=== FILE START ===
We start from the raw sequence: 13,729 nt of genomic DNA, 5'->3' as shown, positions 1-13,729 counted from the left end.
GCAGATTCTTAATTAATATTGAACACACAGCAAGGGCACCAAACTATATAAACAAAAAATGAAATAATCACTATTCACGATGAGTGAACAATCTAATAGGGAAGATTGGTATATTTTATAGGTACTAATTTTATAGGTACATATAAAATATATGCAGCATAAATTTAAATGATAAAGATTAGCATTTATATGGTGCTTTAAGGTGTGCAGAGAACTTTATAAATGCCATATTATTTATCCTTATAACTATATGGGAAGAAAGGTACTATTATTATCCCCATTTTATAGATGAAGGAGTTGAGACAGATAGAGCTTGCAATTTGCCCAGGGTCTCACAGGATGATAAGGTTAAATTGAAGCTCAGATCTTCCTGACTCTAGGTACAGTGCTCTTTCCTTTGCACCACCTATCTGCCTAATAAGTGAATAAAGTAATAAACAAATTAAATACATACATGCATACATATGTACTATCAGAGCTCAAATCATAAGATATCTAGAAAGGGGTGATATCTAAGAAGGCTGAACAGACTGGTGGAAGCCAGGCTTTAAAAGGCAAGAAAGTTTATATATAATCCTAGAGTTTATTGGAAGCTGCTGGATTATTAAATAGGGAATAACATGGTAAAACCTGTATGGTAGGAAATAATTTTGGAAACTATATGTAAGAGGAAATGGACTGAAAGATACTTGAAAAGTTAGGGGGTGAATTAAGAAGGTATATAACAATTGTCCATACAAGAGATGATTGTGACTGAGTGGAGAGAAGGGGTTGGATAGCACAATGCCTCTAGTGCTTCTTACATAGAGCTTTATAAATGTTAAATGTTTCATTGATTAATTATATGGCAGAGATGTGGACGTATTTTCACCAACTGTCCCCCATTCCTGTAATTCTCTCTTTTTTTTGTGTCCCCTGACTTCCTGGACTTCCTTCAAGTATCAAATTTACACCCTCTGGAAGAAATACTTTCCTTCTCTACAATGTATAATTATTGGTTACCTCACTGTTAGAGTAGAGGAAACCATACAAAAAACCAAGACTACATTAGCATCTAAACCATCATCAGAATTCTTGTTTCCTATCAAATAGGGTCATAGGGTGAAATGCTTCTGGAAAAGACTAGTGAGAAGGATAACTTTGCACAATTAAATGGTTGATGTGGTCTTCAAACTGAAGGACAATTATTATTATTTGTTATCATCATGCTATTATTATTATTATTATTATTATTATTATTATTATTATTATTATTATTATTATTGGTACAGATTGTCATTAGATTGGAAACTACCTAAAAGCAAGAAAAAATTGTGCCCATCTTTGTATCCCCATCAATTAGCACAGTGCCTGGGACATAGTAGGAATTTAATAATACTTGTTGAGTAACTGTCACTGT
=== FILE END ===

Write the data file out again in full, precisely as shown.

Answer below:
We start from the raw sequence: 13,729 nt of genomic DNA, 5'->3' as shown, positions 1-13,729 counted from the left end.
GCAGATTCTTAATTAATATTGAACACACAGCAAGGGCACCAAACTATATAAACAAAAAATGAAATAATCACTATTCACGATGAGTGAACAATCTAATAGGGAAGATTGGTATATTTTATAGGTACTAATTTTATAGGTACATATAAAATATATGCAGCATAAATTTAAATGATAAAGATTAGCATTTATATGGTGCTTTAAGGTGTGCAGAGAACTTTATAAATGCCATATTATTTATCCTTATAACTATATGGGAAGAAAGGTACTATTATTATCCCCATTTTATAGATGAAGGAGTTGAGACAGATAGAGCTTGCAATTTGCCCAGGGTCTCACAGGATGATAAGGTTAAATTGAAGCTCAGATCTTCCTGACTCTAGGTACAGTGCTCTTTCCTTTGCACCACCTATCTGCCTAATAAGTGAATAAAGTAATAAACAAATTAAATACATACATGCATACATATGTACTATCAGAGCTCAAATCATAAGATATCTAGAAAGGGGTGATATCTAAGAAGGCTGAACAGACTGGTGGAAGCCAGGCTTTAAAAGGCAAGAAAGTTTATATATAATCCTAGAGTTTATTGGAAGCTGCTGGATTATTAAATAGGGAATAACATGGTAAAACCTGTATGGTAGGAAATAATTTTGGAAACTATATGTAAGAGGAAATGGACTGAAAGATACTTGAAAAGTTAGGGGGTGAATTAAGAAGGTATATAACAATTGTCCATACAAGAGATGATTGTGACTGAGTGGAGAGAAGGGGTTGGATAGCACAATGCCTCTAGTGCTTCTTACATAGAGCTTTATAAATGTTAAATGTTTCATTGATTAATTATATGGCAGAGATGTGGACGTATTTTCACCAACTGTCCCCCATTCCTGTAATTCTCTCTTTTTTTTGTGTCCCCTGACTTCCTGGACTTCCTTCAAGTATCAAATTTACACCCTCTGGAAGAAATACTTTCCTTCTCTACAATGTATAATTATTGGTTACCTCACTGTTAGAGTAGAGGAAACCATACAAAAAACCAAGACTACATTAGCATCTAAACCATCATCAGAATTCTTGTTTCCTATCAAATAGGGTCATAGGGTGAAATGCTTCTGGAAAAGACTAGTGAGAAGGATAACTTTGCACAATTAAATGGTTGATGTGGTCTTCAAACTGAAGGACAATTATTATTATTTGTTATCATCATGCTATTATTATTATTATTATTATTATTATTATTATTATTATTATTATTATTATTATTGGTACAGATTGTCATTAGATTGGAAACTACCTAAAAGCAAGAAAAAATTGTGCCCATCTTTGTATCCCCATCAATTAGCACAGTGCCTGGGACATAGTAGGAATTTAATAATACTTGTTGAGTAACTGTCACTGT